The leaseholders at the Citiscape site in Croydon are to bear the costs of removing the Grenfell cladding and for the fire watch, the property tribunal has ruled.
Without other intervention, this means that some of the leaseholders will inevitably lose their homes.
Although the tribunal has ruled that estimated costs to replace the cladding is rule as “reasonable”, no one is under any illusions that this will not be the total.
FirstPort, which initiated the action, estimates £1.8 million to £2 million as the likely figure.
This is the second tribunal ruling on the issue of Grenfell cladding following that of the Fresh site in Salford and it is the second defeat for ordinary homeowners.
The 95-flat Citiscape site, of two blocks with a car park, was built by Barratt 2001 and the freeholder is Proxima GR Properties, one of the freehold-owning companies of Vincent Tchenguiz that ultimately belongs to the so-called Tchenguiz Family Trust based in the British Virgin Islands.
The property manager FirstPort – which is written into the lease in a tripartite lease arrangement – took the tribunal action to obtain a clear ruling on liability, ensuring that neither it nor the Tchenguiz Family Trust, which accounts for 65 per cent of the freeholds FirstPort manages, have to pay up.
The tribunal did not consider the costs for the fire watch because FirstPort cannot recover these until the end of the current service charge year on August 31 2018: until that time, FirstPort is paying for the fire marshals itself.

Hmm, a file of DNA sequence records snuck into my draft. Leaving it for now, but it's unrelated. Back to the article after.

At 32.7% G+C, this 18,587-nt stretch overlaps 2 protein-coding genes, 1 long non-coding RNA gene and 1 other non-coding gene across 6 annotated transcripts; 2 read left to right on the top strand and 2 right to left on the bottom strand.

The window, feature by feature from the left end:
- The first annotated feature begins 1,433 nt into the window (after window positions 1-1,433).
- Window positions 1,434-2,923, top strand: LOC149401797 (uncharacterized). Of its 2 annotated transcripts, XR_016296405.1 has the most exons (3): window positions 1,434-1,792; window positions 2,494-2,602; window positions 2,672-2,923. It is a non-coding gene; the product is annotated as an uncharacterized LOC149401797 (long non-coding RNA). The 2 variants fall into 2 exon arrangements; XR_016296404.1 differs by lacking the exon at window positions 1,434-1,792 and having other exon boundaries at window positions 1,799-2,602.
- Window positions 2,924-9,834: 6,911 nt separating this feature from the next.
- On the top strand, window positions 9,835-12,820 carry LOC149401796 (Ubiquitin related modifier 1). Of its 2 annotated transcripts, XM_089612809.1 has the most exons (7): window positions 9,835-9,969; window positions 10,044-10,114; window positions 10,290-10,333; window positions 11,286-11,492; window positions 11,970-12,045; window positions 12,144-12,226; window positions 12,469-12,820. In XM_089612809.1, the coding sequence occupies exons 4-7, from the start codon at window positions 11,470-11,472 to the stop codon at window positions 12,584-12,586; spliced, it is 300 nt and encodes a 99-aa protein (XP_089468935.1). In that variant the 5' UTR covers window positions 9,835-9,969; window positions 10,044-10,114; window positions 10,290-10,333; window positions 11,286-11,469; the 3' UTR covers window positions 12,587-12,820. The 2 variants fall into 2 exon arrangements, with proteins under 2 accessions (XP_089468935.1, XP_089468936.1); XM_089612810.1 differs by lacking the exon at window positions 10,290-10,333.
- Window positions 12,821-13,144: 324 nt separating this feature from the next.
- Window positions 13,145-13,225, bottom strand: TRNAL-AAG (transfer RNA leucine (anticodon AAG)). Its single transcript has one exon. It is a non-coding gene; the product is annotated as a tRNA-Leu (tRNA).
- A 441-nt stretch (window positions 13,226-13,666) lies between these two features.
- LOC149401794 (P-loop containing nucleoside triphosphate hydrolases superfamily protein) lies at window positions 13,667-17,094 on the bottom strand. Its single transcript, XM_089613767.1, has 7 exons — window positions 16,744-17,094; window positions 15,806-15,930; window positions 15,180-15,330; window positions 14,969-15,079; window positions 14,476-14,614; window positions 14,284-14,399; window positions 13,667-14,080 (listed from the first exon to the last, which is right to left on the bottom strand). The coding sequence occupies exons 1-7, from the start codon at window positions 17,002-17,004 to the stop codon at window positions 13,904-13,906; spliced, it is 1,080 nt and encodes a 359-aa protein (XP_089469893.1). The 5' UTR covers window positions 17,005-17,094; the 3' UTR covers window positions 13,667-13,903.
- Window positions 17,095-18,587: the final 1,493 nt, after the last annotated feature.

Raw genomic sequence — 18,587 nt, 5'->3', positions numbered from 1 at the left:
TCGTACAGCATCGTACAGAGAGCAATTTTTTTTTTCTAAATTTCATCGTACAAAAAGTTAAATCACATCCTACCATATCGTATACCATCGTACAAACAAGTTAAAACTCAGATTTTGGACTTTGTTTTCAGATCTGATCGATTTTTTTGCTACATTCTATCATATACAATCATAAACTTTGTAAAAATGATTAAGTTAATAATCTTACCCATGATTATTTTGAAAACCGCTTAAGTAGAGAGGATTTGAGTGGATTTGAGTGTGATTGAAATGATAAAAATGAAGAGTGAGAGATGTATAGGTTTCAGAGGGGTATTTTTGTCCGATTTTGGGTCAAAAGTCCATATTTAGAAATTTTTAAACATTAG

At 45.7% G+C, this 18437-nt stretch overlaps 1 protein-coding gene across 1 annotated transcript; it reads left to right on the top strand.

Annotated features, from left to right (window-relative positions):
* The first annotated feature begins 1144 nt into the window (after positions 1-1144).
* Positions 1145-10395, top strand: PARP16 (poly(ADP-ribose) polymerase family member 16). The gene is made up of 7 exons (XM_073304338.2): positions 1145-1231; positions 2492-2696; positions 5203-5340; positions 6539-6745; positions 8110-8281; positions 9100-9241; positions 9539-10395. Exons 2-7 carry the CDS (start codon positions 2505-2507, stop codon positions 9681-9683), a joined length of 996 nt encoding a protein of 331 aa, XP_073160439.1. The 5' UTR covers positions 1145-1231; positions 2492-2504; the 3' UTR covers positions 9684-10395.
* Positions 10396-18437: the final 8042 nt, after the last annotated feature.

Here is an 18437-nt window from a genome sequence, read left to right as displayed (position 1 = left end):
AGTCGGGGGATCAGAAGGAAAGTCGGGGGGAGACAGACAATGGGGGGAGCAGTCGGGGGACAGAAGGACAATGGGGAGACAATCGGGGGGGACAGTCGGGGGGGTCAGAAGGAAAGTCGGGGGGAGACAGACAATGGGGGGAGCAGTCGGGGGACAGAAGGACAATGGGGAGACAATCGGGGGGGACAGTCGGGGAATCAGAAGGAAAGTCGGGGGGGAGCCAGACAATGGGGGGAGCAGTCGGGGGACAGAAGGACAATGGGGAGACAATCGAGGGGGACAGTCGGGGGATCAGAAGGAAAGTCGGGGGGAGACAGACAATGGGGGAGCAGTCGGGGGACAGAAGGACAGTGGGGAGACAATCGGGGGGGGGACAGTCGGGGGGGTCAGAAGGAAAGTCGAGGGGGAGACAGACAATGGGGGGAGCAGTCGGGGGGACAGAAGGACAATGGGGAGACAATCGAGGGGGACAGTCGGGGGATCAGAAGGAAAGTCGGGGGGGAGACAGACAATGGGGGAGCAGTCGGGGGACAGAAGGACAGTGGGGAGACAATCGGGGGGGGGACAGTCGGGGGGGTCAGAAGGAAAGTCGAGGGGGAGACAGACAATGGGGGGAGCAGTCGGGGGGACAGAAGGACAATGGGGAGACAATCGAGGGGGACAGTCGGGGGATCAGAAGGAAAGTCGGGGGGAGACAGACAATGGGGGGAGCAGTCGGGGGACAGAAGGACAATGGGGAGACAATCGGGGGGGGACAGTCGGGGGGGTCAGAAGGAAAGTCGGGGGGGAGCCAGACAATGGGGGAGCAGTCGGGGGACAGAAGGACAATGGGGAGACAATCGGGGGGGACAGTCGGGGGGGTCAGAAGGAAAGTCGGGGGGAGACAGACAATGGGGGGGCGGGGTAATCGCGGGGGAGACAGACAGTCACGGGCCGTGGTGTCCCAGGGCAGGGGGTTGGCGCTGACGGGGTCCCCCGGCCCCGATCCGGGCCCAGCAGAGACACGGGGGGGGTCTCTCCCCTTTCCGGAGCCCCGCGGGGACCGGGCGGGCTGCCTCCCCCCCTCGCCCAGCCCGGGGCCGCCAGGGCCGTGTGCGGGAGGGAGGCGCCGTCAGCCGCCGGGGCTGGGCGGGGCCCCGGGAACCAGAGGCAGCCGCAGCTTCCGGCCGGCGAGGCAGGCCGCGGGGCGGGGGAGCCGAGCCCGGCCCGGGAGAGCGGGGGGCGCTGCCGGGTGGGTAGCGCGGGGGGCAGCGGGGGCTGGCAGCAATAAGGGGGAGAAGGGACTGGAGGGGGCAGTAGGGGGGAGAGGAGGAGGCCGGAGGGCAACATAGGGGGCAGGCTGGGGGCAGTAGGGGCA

However, it noted that these costs were running at £4,216 a week, or £263,000 a year.
The tribunal also referenced the cost of removing and replacing the Grenfell cladding, with two options costing £1.8 million and £2.5 million: “nearly a fourfold increase in the estimate given by the manager’s internal surveyor earlier in the year”.
The tribunal noted that nearly all the tenants (ie leaseholders) who responded to the application objected to the waking watch costs: “Some were simply prepared to take the risk of dispensing with the waking watch.”
That was perhaps unhelpful for the tribunal to note, because this point was certainly not made to it during the case, where the leaseholders were represented by barrister Amanda Gourlay.
The tribunal made repeated references to the possibility of an appeal and the fact that this issue will very likely return to the courts.
In other words: if any court is going to get the leaseholders off the hook, it would have to be a higher one.
So far as this tribunal was concerned, whatever the final costs – which are still unspecified – the bill stops at the leaseholders.
Communities Secretary Sajid Javid told the Commons yesterday: “We have made it clear that, when it comes to the private sector and this type of remedial work, it should take a lead from the social sector.
“It is the moral duty of any freeholder to meet any necessary costs.
“There are a number of legal issues. There is an important legal case that is going through the courts right now, so I will not comment much more, but it is something that we are keeping under review.”
LKP cannot quite understand why the Secretary of State is saying this, except it reveals the truth that freeholders are simply parasitical rentiers who graze on ground rents, insurance commissions and other fees and have no serious interest in a building whatsoever.
They are not analogous to a landlord who owns and rents out a freehold house.
The freehold to a block of flats has minimal value compared with the total value of all the leases of the flats – yet in law the owner of it has almost ALL the power.
That power is invariably used wrongly, which is why leasehold is now a national scandal being addressed by government.
The Guardian report today is here:
Leaseholders in an apartment block covered in Grenfell-style cladding have been ordered to pay £500,000 to make their building safe after a tribunal ruled that they, rather than the management company, were obliged to cover the costs.
Full ruling below: